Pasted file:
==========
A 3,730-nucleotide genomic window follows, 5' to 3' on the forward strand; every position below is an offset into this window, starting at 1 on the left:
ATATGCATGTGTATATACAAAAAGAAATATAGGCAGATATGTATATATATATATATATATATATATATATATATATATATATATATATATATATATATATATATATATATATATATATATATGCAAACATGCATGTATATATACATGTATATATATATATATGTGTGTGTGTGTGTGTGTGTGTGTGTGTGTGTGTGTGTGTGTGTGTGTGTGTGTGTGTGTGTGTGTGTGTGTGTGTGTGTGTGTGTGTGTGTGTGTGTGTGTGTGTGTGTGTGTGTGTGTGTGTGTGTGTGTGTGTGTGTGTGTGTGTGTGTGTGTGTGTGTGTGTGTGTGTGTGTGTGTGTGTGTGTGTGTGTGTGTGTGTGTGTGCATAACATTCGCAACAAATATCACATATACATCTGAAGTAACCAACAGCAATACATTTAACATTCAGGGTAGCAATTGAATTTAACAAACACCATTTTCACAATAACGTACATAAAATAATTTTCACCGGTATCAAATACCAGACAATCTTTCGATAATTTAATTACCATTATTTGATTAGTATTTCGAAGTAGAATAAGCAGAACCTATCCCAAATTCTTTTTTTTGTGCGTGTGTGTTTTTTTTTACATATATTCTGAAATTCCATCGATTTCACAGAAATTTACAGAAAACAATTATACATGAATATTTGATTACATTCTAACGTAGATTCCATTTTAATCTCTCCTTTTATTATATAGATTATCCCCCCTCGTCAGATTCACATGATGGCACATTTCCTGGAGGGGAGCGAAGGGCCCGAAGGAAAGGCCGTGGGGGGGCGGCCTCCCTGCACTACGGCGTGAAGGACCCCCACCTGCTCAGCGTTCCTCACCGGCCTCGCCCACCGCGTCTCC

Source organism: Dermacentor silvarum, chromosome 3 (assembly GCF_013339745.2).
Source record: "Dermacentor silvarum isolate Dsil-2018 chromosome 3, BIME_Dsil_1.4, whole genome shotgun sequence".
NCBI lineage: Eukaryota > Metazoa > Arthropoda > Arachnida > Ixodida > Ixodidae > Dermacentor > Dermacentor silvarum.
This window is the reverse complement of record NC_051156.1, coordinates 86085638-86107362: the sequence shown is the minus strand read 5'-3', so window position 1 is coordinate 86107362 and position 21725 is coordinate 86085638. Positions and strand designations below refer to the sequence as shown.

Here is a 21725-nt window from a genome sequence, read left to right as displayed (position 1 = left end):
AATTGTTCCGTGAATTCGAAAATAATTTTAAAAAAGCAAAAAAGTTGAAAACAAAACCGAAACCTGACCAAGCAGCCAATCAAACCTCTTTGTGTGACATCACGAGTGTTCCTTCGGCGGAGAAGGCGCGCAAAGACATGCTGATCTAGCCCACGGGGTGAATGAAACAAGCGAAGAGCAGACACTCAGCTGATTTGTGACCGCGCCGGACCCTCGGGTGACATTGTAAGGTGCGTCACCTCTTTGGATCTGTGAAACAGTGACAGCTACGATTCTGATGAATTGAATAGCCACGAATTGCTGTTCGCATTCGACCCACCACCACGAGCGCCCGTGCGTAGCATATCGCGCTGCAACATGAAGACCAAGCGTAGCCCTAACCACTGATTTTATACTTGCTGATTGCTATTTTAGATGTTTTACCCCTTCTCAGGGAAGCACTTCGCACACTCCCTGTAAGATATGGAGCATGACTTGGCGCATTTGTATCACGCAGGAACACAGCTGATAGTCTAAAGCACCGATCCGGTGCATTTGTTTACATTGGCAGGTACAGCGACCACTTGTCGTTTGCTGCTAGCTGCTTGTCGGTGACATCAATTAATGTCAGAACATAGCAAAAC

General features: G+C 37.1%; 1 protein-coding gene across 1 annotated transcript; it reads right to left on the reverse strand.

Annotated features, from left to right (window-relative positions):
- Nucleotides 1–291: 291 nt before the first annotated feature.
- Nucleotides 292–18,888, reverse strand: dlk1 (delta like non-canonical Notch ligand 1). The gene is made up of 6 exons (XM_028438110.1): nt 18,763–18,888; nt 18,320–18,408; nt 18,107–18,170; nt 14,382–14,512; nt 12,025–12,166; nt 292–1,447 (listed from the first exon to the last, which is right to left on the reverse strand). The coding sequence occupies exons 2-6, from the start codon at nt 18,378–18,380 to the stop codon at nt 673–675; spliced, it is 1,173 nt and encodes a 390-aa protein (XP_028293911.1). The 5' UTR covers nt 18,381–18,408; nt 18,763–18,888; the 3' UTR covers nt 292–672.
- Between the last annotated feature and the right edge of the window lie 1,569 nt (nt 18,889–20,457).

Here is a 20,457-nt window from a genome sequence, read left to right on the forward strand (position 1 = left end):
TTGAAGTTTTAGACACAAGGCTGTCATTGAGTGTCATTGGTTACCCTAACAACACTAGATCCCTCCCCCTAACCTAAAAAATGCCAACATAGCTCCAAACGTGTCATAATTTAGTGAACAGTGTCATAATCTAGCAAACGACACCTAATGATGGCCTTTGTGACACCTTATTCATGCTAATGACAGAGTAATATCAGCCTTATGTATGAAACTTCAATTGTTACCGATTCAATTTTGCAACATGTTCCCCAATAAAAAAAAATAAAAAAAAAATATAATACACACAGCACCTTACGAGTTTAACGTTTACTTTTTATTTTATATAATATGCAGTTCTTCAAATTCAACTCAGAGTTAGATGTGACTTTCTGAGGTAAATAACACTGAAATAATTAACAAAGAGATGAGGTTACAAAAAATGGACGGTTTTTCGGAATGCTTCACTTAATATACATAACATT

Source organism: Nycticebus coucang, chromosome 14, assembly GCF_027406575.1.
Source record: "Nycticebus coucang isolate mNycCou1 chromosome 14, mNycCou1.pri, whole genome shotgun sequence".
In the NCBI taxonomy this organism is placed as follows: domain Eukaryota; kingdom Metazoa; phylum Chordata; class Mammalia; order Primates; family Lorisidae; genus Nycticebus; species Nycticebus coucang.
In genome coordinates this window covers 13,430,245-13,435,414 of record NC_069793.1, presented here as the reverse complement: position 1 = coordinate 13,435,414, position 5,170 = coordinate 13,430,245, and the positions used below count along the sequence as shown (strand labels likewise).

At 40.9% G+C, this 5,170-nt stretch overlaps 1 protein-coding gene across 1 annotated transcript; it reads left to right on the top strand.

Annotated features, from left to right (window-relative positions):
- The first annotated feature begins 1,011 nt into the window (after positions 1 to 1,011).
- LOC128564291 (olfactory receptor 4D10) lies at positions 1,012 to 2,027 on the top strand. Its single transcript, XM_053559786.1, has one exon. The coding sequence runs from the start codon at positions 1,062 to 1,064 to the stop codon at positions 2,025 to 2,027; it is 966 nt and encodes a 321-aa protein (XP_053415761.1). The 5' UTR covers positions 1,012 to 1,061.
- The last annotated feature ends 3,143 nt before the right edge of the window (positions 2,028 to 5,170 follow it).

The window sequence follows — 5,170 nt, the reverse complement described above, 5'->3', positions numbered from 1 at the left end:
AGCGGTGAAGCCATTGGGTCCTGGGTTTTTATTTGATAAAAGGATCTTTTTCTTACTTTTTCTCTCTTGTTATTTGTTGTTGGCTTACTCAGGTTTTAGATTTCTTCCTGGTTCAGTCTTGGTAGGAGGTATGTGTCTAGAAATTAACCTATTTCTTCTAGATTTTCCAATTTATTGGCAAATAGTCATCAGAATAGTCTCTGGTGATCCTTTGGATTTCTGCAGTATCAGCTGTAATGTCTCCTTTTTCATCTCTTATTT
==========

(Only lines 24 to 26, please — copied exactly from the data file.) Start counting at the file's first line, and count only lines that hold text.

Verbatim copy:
- The last annotated feature ends 3,143 nt before the right edge of the window (positions 2,028 to 5,170 follow it).

The window sequence follows — 5,170 nt, the reverse complement described above, 5'->3', positions numbered from 1 at the left end:
AGCGGTGAAGCCATTGGGTCCTGGGTTTTTATTTGATAAAAGGATCTTTTTCTTACTTTTTCTCTCTTGTTATTTGTTGTTGGCTTACTCAGGTTTTAGATTTCTTCCTGGTTCAGTCTTGGTAGGAGGTATGTGTCTAGAAATTAACCTATTTCTTCTAGATTTTCCAATTTATTGGCAAATAGTCATCAGAATAGTCTCTGGTGATCCTTTGGATTTCTGCAGTATCAGCTGTAATGTCTCCTTTTTCATCTCTTATTT